Friday, April 16, 2004
Stonewalling has been given a bad name by that narcissistic Confederate General. Stone walls are not stiff. They flow. Their components are solid, but a stone wall is just a stable fluid, ready to tumble, given the right touch.
Stone is age, and working with stone makes me feel that I have more underneath me than I do.
Even as we place stones in our gardens, we would do well to remember that this cold rock is but the frozen form of a surging heat that lies deep below our feet.
posted by Albert G. 10:31 AM
Wednesday, February 25, 2004
Two groups of hyacinths forced to bloom inside in the winter:
One in a long low terra cotta pot, with earth in it.
Another group in a set of nice blue glass forcing vases, filled with water.
The second, starved for nutrients, blooms faster, but shorter, and the leaves curl over with yellow edges.
The first, well rooted, sends up second flower stalks that are so tall they at threat of falling over.
All hybrids, too large for their own good.
A third group sits outside, unforced, under the snow, waiting for Spring. Should I have waited inside as well? Guilt. Manipulation of life. A slippery slope to human cloning. Moral mud slides. Oh wretched, wretched.
posted by Albert G. 9:29 AM
Tuesday, January 13, 2004
Outside, an early bud opening has been stopped by an arctic rush of air that is so cold that the beer in the bottles outside has separated into liquid alcohol and a core of frozen, beer-flavored water.
50-foot snow devils bring snow from the potato fields down the hill to the yard, where trees and bushes slow down the wind and the flakes can drop.
As an omen of the winter, one of the hyacinth forcing vases was pulled down off the shelf by my son. It hit him on the head, and broke into little blue shards on the floor. My son was uncut, but the long-rooted bulb needs repotting. It is exposed, tips drying out.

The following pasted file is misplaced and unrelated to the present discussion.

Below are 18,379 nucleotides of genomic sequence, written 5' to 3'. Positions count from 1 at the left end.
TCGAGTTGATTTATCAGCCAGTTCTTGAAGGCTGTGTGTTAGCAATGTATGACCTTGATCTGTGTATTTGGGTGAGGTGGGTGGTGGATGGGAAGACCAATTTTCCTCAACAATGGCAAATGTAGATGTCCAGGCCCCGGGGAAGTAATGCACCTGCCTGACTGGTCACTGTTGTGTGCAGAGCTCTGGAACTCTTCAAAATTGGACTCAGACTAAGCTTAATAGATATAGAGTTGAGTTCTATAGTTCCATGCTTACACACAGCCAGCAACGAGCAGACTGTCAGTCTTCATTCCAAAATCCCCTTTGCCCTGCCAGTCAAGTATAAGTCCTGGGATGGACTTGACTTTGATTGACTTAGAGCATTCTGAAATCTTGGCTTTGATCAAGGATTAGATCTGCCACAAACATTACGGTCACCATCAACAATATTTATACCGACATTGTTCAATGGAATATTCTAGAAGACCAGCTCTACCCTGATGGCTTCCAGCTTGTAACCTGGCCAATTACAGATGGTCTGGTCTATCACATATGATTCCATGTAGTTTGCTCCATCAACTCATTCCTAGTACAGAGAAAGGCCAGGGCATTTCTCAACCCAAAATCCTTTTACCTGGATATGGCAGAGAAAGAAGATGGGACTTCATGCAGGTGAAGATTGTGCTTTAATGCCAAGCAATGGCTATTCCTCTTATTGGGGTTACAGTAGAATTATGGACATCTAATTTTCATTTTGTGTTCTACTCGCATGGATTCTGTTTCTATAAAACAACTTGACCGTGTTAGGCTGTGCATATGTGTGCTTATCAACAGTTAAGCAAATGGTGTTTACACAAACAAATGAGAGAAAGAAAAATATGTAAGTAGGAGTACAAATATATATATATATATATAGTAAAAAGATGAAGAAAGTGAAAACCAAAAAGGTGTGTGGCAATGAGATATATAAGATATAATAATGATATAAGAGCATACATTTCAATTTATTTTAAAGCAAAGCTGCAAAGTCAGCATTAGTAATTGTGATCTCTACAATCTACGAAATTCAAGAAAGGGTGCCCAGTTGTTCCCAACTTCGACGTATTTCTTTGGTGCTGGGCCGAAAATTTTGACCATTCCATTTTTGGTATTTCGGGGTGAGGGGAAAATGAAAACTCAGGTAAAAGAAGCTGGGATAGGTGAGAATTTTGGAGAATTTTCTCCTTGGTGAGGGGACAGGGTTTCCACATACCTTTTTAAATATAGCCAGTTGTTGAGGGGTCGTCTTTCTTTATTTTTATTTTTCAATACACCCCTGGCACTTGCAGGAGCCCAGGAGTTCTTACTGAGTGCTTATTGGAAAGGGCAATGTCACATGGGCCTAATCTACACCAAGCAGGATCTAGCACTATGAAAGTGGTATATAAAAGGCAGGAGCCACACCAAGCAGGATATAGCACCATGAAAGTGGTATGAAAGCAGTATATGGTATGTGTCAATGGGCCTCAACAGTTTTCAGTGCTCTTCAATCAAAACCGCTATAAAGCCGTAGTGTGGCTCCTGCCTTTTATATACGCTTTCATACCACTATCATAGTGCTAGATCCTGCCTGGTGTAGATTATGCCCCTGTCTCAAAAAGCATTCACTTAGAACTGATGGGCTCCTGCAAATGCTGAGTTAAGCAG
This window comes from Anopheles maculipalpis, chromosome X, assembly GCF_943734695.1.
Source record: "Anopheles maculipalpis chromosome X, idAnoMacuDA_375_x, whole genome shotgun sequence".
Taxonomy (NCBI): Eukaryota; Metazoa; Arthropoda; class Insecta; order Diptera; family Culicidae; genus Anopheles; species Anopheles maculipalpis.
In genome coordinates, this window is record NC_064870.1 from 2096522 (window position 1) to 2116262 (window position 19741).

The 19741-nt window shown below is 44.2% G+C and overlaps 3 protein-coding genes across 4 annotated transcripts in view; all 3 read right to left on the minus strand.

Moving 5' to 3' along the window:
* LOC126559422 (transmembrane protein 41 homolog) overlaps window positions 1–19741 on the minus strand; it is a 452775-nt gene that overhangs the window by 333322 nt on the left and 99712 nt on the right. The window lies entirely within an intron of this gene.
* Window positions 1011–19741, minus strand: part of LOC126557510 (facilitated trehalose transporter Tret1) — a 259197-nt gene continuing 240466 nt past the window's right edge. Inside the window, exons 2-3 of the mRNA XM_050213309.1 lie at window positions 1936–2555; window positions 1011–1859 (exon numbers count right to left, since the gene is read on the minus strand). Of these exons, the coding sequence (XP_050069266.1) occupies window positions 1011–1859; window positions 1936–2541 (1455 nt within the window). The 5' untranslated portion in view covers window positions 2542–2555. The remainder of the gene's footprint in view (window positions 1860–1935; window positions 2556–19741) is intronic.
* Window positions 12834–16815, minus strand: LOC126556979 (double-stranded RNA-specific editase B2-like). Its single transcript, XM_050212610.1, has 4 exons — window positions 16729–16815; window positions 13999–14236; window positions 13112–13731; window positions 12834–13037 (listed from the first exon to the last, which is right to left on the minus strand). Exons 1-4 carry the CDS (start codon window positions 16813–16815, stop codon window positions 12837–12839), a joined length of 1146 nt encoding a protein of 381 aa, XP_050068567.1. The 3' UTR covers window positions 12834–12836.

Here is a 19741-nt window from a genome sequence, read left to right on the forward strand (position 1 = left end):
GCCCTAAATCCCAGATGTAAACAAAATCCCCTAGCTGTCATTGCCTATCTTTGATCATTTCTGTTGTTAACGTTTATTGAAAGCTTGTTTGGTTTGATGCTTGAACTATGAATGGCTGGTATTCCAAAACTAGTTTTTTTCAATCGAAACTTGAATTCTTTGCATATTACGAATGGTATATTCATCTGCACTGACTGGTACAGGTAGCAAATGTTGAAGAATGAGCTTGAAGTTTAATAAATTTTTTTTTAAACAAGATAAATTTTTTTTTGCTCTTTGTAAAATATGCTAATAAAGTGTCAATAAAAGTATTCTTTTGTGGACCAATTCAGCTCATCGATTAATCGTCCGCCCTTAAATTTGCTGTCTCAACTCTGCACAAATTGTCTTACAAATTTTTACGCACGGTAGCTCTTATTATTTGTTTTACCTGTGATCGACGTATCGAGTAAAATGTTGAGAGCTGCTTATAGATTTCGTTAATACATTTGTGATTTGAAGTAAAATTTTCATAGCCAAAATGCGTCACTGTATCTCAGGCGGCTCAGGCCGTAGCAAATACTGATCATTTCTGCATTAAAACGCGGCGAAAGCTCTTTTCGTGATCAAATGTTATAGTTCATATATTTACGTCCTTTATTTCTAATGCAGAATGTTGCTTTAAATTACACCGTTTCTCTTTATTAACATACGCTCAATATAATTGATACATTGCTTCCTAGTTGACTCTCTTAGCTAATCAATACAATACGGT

posted by Albert G. 7:20 AM
Sunday, January 04, 2004
I have been offered dahlias.
The winter's been pretty easy so far - the shasta daisies still have mounds of green leaves photosynthesizing and the parsley is still parsleying. So, a neighbor offered to give me some dahlia tubers if I would dig hers up. They were still alive, and quite abundant, and now she's given me half.
What am I to do? I don't like dahlias that much. They seem over-bred to me, in need of too much care, too much like plastic toy flowers. Perhaps they will go best in my son's gardening patch, where he will plant big seeds next spring. Dahlia tubers are certainly big enough, and he will appreciate them.
Yet, even with the tubers in my son's patch, I will have to live with the shame of growing dahlias.
Oh, life is hard.
posted by Albert G. 4:01 PM
Tuesday, December 30, 2003
Inside, the forced hyacinths are busting through their potting soil, getting ready to flower some time around Ground Hog's Day.
Outside, a freak thaw is ending, with rain turned to snow shooting along with a fiercely twisting wind across the red barn on the lee side of the hill. It's too wet, to warm, too cold even to work the stones outside into a wall to block the snow that is returning again. Grassroots keep growing back into the garden, but I won't touch them now. I'm sticking to the houseplants, to the tropical little trees and groundcovers that cringe along with me at the lake effect that's coming our way.
posted by Albert G. 12:34 PM
Friday, December 12, 2003
Back home in Upstate New York, the ground, the air, the sky, the garden, the trees over the garden, the barn behind the trees, the road, the car, the driveway, the stone path, everything outside the window is white.
I am not home in Upstate New York, I am in San Francisco, where the hills still have green, and the skies are the same color of grey as the buildings that stand around me.
There are plants that grow here that just won't survive our lake effect snows back home, but I've learned in the last two years that I can't garden year round. I need the freeze of winter as much as the spring bulbs I planted last month. The snow is a cue for me to stop digging and pulling, to go inside and sit.
I'd rather have the white of winter than the grey of a garden twilight that returns directly to day.
posted by Albert G. 8:33 AM
Monday, December 08, 2003
Goldenrod seems taller in the winter, after its leaves have shriveled and fallen, and its seeds are frozen dry, but a stand of burdock that covered the earth beneath it darkly in summer seems like the skeleton of a threat in December.
posted by Albert G. 3:19 PM